So James Dobson won’t support John McCain “under any circumstances”. In fact, the Focus on the Family founder told radio talk show host Jerry Johnson this week that he’s “praying” we don’t get stuck with McCain, who Dobson claims is “not in favor of traditional marriage.”
Specifically, Dobson was responding to a taped snippet of McCain saying this: “I think, uh … I think that gay marriage should be allowed if there’s a ceremony kind of thing, if you wanna call it that … I don’t have any problem with that.”
Meanwhile, Mitt Romney now says he is “firmly pro-life,” though he supported abortion rights when he was running for governor of Massachusetts four years ago. His position on gays has been so thoroughly disseminated that news accounts are noting that he once hired someone who is gay to be his transportation secretary and in 1994, reportedly said: “I feel that all people should be allowed to participate in the Boy Scouts regardless of their sexual orientation.”
What is an ultraconservative like Dobson to do?Look! Here comes Sen. Sam Brownback, skipping his way up “the yellow brick road to the White House”. On Saturday, the Republican senator from Kansas officially announced his entrance into the 2008 presidential race. No word from Dobson yet – unofficially of course, as by law Focus cannot formally endorse a candidate – on whether Brownback will get the thumbs up.
But the senator from Kansas is clearly laying himself out as the conservative’s conservative. Nothing has surfaced about a past record of supporting gays in any way, or comments that religious conservatives are “agents of intolerance,” as McCain once referred to Jerry Falwell and others of like mind.
In his speech announcing his candidacy, Brownback hit all the current conservative buttons: traditional marriage, anti-abortion, anti-embryonic stem cell research, will never raise taxes, plans to travel back to Washington for an anti-abortion rally to mark the 34th anniversary of Roe v Wade.
“Let’s start following our hearts and work to protect all innocent human life at all stages,” he said.
Brownback, it should be noted, replaced the senate seat that Bob Dole gave up to run for president in 1996. That same year was the first that Dobson, then far better known as a folksy child psychologist with a radio program who had written a bestselling book, “Dare to Discipline,” assumed the role as a then-very quiet, but undisputed, GOP presidential kingmaker.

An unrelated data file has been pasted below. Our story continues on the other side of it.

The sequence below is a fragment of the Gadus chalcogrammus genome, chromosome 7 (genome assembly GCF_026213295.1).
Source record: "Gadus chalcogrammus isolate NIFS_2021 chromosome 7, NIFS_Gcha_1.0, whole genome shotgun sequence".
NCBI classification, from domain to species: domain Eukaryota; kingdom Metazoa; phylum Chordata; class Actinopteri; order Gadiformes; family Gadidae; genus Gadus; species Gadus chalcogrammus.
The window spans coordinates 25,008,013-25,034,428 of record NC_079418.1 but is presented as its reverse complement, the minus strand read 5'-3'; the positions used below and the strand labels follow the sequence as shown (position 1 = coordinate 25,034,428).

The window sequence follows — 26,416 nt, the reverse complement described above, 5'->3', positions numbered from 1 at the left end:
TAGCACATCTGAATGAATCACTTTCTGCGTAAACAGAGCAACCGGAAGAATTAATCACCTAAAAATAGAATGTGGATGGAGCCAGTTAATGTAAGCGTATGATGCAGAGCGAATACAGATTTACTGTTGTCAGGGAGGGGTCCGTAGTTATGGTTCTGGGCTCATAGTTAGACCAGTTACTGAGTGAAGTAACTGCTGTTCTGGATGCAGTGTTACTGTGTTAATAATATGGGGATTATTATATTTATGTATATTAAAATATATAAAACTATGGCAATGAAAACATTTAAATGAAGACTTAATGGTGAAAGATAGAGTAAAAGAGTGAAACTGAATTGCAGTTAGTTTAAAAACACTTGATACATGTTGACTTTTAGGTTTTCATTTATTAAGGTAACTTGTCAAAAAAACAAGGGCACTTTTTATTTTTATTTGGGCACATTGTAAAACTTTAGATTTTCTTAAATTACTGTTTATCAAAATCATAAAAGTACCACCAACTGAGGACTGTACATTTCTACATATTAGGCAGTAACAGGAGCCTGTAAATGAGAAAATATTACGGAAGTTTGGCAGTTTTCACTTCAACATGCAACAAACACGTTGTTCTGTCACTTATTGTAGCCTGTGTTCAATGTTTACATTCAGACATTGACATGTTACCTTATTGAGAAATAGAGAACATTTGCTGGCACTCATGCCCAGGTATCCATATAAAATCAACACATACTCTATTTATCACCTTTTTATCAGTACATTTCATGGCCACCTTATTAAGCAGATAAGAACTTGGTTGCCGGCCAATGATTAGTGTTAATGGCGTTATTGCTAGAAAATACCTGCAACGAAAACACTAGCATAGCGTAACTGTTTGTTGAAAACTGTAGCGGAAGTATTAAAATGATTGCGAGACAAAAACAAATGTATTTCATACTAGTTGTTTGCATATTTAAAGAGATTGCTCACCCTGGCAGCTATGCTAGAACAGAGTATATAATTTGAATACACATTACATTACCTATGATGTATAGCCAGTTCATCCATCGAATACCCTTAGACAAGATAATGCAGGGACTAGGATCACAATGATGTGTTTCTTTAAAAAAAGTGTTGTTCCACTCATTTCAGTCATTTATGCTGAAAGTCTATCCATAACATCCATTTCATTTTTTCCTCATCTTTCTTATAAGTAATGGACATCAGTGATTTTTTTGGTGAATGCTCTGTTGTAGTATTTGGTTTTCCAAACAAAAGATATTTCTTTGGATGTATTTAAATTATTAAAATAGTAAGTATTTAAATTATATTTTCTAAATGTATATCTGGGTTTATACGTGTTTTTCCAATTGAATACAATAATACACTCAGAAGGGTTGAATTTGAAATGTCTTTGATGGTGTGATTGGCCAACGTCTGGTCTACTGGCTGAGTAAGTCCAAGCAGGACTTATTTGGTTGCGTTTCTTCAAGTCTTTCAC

The year before, Dobson – who by then had the backing of his $101-million a year ministry and millions of followers, issued a naked threat to Republican political candidates: either adopt his unyielding stand against abortion or face virtual Armageddon.
After his vow, never again to vote for or support a political candidate who was “squishy” on abortion, every serious GOP presidential candidate in 1996 – including Lamar Alexander, Pat Buchanan, Steve “Flat Tax” Forbes, Phil Gramm and yes, Bob Dole – traveled to Colorado Springs to seek Dobson’s support.
“The fact that the candidates have made it a requirement to come through and kiss his ring clearly indicates they think he’s influential,” Michael Hudson of People for the American Way), which tracks the rightwing movement, said at the time. “I would rank him next to, if not above (the Christian Coalition’s) Pat Robertson.”
Dole, ultimately the Republican nominee, praised Dobson during an interview that year, when he was in Colorado Springs for a fundraiser. During the visit, Dole, Dobson and a group of other GOP luminaries attended church service together at First Presbyterian Church downtown. The entourage included then-Colorado Attorney General Gale Norton, who ran unsuccessfully for the U.S. Senate that year, then-Secretary of State Victoria Buckley, who has since died, then-Congressman Joel Hefley, and Dobson’s wife Shirley. Two pews were roped off for the VIP’s, and Dobson was seated at the right of Dole.
Dole, of course, went on to lose to Bill Clinton. A decade later, it’s a likely bet that his replacement, Sam Brownback, will be visiting Colorado soon.
Cara DeGette is a longtime editor and columnist at the Colorado Springs Independent.